‘Police Powers’ Permit Pension Cuts: Illinois AG
Illinois Attorney General Lisa Madigan (D) is arguing that the Land of Lincoln has “police powers” that allow it to change a contract in extraordinary circumstances, including changes to the state’s public pensions contained in a 2013 pension overhaul.
Madigan is appealing a lower court ruling that found the 2013 law unconstitutional. She filed an opening brief to the Illinois Supreme Court on Jan. 12, according to the Associated Press, which notes that several groups have filed briefs supporting the state's arguments, including the city of Chicago, the Illinois Municipal League and Chicago Public Schools.
Lawmakers approved the overhaul to address what’s become a $111 billion pension shortfall. The law attempted to reduce the gap in a variety of ways, including reducing cost-of-living increases for retirees and raising the age at which state workers can retire with full pensions. That seemed to run afoul of an Illinois constitutional provision that said state pensions were a contract right that can't be “diminished or impaired,” an argument made by labor unions and retirees who challenged the law. In considering that challenge, Illinois Circuit Court Judge John Belz on Nov. 21, 2014 rejected the law as unconstitutional, noting in a six-page opinion that “Any attempt to diminish or impair pension rights is unconstitutional.”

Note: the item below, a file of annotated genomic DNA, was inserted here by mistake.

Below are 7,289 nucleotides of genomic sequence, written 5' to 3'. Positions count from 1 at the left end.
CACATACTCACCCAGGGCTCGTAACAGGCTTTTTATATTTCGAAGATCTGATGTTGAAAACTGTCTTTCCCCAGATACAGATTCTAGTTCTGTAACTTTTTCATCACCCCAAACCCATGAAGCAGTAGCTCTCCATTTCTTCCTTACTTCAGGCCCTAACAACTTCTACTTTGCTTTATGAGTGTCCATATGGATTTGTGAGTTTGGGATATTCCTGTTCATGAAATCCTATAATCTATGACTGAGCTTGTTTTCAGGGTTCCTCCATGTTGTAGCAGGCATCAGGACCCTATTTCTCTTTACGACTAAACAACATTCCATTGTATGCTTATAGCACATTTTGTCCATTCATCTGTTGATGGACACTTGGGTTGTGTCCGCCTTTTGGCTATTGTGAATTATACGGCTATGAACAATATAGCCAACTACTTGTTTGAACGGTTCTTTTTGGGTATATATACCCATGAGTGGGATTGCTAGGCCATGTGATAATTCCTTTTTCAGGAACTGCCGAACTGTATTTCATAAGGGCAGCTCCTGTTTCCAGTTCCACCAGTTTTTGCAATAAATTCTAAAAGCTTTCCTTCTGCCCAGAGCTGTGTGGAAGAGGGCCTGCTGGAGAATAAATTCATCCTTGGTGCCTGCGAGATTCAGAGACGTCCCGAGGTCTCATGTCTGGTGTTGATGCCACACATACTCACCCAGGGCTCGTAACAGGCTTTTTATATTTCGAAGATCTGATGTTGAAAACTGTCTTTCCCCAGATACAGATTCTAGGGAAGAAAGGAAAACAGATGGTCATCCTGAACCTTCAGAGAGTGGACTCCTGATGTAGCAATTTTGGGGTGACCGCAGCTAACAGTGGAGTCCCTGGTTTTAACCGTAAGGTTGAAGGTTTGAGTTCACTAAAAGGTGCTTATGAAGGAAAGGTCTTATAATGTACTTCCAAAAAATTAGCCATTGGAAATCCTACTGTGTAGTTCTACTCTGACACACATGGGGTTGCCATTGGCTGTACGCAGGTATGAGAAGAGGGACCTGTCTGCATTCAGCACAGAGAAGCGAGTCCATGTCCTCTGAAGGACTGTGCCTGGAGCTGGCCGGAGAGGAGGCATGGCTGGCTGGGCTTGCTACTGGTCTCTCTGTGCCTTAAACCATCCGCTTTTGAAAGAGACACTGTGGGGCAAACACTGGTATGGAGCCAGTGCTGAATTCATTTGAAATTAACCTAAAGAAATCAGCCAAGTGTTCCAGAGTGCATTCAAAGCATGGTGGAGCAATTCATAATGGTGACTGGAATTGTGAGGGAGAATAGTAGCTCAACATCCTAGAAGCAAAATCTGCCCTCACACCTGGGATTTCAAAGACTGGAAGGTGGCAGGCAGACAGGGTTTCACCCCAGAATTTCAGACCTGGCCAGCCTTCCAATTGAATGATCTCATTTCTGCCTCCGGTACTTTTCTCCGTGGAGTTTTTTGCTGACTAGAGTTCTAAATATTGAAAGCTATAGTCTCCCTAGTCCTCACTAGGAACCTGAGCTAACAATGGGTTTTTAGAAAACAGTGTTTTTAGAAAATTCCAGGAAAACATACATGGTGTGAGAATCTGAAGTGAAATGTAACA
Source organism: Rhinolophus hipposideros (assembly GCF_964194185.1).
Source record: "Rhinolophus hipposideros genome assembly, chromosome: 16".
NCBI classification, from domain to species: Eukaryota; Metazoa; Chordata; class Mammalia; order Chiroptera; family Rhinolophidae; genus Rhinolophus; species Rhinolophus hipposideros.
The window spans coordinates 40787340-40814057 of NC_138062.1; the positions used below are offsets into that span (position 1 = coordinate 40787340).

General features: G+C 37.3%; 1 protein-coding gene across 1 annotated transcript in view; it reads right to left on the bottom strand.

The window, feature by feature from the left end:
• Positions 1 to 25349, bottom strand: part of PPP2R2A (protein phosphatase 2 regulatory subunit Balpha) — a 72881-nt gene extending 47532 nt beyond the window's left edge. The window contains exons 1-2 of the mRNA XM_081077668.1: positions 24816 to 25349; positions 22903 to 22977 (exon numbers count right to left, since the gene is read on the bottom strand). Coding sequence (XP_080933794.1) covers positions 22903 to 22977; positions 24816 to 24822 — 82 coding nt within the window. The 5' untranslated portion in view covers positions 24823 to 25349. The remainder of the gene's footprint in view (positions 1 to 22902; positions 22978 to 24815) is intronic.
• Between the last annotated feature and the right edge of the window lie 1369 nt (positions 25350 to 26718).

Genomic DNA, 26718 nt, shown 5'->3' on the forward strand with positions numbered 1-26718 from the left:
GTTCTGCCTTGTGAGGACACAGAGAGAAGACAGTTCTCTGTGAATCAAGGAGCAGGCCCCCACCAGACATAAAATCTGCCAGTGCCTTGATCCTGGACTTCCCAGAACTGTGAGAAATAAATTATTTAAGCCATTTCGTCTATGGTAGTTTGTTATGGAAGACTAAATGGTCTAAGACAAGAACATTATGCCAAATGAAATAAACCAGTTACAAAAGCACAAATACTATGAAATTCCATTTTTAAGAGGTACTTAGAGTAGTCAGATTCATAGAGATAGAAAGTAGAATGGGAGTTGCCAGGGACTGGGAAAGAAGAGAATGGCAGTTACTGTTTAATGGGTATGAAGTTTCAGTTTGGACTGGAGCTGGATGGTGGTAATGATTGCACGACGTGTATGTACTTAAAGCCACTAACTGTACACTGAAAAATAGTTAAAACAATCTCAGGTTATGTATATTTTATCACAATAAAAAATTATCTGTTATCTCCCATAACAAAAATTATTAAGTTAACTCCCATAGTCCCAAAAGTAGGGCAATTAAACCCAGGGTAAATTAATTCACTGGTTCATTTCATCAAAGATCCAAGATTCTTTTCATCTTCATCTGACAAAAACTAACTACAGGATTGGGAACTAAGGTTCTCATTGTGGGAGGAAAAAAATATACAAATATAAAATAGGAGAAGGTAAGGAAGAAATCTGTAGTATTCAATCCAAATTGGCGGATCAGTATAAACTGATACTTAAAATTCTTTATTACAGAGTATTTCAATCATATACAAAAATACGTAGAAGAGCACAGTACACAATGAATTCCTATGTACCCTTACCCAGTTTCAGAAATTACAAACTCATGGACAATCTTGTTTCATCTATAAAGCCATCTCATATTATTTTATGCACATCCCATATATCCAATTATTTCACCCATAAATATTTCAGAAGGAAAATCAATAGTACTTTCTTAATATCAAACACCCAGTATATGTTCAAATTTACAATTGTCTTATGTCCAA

In her brief to the state’s high court, Madigan argues that without the law, the state's annual pension payment could take up one-fourth of its revenue.
However, the state Supreme Court's ruling in Kanerva vs. Weems last summer, which considered whether retiree health care benefits can be reduced, held that the state constitution's pension protection clause is “aimed at protecting the right to receive the promised retirement benefits, not the adequacy of the funding to pay for them.”